Monthly Archives: April 2017
This is a topic I have written about often, but it bears repeating. Especially when it’s stated so well. We often talk about how softball (or any sport) is “for the kids.” But many times our actions don’t match our words, and it becomes clear it’s more about the coach and his/her record than the players. As this guest post points out, maybe it’s time to re-think how we conduct ourselves and become the people we’d like to see our players become. Oh, and if you’re anywhere near the Flower Mound, Texas area, be sure to check into lessons with him. – Ken
Guest post by Dana E. Maggs, Excel Hitting and Pitching
What kind of example are we setting for our kids? It is a question I have to ask myself often now.
As a coach I hear stories almost every week of a coach or parent losing their temper at a game. I hear stories of HS coaches heaping mental abuse on players, just to drive them off the team. With multiple complaints from parents. Yet the administration continues to ignore the parents. Protecting the coach.
I hear stories of recreational coaches screaming at umpires and walking off the field flipping them off as they get tossed.
I could keep going but the bottom line here is where is the accountability from those who are responsible for stopping this kind of behavior? Not only are they driving kids from a game they love but they are also setting a poor example of how to act like an adult.
We see those same kinds of examples now at the professional level. Just last night a Boston basketball player flipped off a fan at a game. I am sure his wallet will be much lighter for that action. So he will be held accountable for it.
But at the HS, Rec, and Select baseball and softball level there seems to be a lack of accountability from the governing organizations. There is NO excuse for this kind of behavior in my opinion.
Far too often I have had new students who have come to me with their confidence broken and their self esteem torn to shreds because of a coach or an overbearing parent. Do not be that parent. Do not be that coach.
A lot of this comes from a “compete and win at all costs” attitude. It’s not just in sport. Its now in everything you and your kids do in life. And when this happens all sense of responsibility disappears from the coaches and in some cases the parents as well.
Why are we putting so much pressure on them to win? You don’t go into the work place as an adult without training and development. You don’t progress without practice and development in sport.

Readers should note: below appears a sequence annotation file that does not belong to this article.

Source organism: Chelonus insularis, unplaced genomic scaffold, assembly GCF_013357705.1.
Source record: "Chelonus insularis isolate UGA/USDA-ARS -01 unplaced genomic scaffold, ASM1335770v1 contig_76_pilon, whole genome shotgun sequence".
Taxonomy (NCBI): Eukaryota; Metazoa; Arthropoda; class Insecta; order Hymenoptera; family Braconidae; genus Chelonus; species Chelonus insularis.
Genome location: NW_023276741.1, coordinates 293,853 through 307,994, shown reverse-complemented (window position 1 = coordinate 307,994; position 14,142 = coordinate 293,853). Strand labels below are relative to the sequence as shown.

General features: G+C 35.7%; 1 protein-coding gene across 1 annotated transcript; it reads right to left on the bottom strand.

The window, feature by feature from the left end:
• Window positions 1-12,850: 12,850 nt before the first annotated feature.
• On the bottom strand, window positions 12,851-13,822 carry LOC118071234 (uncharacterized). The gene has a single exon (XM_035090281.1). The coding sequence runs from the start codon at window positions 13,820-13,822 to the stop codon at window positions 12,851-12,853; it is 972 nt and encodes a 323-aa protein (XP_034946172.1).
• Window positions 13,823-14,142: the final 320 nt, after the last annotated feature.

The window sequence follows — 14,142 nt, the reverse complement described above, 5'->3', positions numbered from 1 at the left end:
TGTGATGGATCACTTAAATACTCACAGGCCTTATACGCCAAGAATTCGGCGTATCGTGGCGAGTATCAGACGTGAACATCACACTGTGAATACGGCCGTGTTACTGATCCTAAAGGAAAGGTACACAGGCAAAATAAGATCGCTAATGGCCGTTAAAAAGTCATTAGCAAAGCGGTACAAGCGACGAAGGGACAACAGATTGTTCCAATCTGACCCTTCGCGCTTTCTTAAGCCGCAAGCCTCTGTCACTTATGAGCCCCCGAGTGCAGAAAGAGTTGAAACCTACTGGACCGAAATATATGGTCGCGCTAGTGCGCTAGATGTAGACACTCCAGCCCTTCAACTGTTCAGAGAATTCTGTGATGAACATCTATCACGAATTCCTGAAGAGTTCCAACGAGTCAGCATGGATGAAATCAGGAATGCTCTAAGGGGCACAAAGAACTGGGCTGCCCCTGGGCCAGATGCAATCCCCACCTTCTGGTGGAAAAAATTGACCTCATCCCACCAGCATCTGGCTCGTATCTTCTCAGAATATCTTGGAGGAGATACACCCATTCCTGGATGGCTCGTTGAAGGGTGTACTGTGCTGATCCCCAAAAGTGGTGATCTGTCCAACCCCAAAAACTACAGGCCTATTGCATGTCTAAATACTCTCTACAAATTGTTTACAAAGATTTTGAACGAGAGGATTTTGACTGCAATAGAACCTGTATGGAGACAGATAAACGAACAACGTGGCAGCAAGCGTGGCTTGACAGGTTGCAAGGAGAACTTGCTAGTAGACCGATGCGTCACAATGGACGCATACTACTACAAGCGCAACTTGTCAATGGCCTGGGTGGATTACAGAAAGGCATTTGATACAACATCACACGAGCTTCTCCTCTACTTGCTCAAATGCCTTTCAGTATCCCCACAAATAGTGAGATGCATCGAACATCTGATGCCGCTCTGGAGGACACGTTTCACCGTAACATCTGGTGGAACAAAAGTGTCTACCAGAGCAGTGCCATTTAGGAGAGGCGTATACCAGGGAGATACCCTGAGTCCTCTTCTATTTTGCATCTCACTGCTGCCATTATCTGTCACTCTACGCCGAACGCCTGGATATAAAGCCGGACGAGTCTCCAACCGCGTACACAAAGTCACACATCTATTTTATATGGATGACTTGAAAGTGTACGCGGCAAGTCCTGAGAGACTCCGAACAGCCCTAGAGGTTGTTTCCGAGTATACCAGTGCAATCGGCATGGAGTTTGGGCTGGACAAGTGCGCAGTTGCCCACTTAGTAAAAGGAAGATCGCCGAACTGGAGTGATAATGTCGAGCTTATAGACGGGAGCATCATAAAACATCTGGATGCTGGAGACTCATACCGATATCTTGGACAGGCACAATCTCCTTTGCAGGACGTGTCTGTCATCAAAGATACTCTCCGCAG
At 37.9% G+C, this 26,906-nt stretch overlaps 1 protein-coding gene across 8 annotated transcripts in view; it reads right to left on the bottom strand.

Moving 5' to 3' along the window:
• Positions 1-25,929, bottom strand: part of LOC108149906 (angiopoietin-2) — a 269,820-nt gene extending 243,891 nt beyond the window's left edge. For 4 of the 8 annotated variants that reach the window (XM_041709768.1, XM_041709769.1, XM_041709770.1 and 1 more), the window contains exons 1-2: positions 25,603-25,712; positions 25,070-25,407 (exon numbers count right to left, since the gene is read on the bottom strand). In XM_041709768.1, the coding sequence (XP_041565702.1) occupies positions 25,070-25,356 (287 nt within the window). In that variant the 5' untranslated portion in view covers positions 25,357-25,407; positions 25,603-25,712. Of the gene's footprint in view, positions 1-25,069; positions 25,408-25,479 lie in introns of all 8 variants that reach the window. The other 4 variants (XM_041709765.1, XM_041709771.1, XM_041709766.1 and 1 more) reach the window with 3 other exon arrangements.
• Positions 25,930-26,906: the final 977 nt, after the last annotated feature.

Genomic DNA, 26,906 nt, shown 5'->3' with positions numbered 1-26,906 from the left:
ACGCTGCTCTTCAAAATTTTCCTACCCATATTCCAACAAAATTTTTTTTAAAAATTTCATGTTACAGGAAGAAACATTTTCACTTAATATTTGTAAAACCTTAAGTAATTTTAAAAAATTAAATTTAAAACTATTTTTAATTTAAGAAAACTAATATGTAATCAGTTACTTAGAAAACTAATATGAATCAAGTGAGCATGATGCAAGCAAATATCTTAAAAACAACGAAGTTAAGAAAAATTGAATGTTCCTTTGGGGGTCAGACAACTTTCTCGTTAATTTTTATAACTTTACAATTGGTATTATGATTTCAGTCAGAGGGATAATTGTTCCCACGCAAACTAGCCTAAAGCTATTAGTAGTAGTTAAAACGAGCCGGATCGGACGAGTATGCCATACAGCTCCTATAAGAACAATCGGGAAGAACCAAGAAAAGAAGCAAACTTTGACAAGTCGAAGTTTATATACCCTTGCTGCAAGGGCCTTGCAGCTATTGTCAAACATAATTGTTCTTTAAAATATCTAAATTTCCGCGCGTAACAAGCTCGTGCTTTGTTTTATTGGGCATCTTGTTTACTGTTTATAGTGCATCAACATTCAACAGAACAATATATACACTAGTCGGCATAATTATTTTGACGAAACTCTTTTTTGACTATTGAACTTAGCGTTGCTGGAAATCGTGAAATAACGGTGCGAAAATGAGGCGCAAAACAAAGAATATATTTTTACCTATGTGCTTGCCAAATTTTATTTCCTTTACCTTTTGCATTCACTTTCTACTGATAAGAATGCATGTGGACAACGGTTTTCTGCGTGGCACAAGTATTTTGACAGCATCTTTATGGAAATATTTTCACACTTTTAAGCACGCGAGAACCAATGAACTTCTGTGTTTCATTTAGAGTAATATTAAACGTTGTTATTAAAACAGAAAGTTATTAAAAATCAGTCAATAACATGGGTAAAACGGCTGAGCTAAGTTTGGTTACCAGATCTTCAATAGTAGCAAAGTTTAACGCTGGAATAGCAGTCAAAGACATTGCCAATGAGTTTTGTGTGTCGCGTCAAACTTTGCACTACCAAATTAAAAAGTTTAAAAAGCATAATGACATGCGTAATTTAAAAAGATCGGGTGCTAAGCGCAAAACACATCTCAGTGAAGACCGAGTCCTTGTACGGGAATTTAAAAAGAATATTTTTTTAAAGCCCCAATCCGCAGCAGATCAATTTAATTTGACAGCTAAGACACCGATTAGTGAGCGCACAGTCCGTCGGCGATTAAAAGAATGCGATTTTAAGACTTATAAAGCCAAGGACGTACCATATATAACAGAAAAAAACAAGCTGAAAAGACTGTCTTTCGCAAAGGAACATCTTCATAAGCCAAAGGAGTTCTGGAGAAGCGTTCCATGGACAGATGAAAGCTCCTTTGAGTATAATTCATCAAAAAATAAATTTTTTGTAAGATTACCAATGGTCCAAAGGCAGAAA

Ultimately, if done correctly, you will win your fair share of games without putting pressure on the kids every time they step on the field of play. Regardless of the game they choose.
This kind of pressure often manifests itself on the child in ways that will affect them for life. Not just in their performance.
I see it in their body language. I see it in their attitude. I see it in their fear of making a mistake and them waiting to hear a negative comment from an adult.
I sometimes have to cross that line myself as an instructor. But how you go about it is the key to being that coach who wants you to understand that failure is how we learn to improve and get better.
Shouting and screaming at them will not do it. These kinds of behaviors by adults should result in immediate dismissal of the coach or banning parents from attending games based on behavior.
There needs to be a lot more accountability at every level of youth sports now. Not on the kids but on the adults. Sadly, it’s the kids who often pay the price and as a result leave the game they once loved to play.
One of the most fundamental elements of a fastpitch softball game, especially at the higher levels, is the cat-and-mouse game between pitchers and hitters. Once you get past pitchers just hoping to throw more strikes than balls, and hitters just hoping to make some sort of contact and get on base, the “game within the game” within the first 35-43 feet of the field is quite something to behold.
I work with both pitchers and hitters, so in writing this post I’m kind of like the arms dealer selling to both sides. But it also gives me a pretty interesting perspective because I have a pretty good idea of what each side is being told.
One of the keys to winning that cat-and-mouse game, however, is a willingness to adjust your strategy as the game goes on. Those who go in with a plan and stick to it, no matter what’s actually happening during the game, aren’t going to be as successful as those recognize a new opportunity has come up or what they’re doing, no matter how well-researched it was, just isn’t working.
Here are a few examples of what pitchers (and their catchers, can’t forget them) and hitters can do to adjust to what’s happening in a game. While this list is by no means all-inclusive, or even universally agreed-to, hopefully it can at least create a starting point for better in-game thinking on both sides.
If there’s one universal taught to every pitcher, it’s the concept of getting ahead of the hitter in the count. Almost all the time that means throw the first pitch for a strike, usually with heat behind it.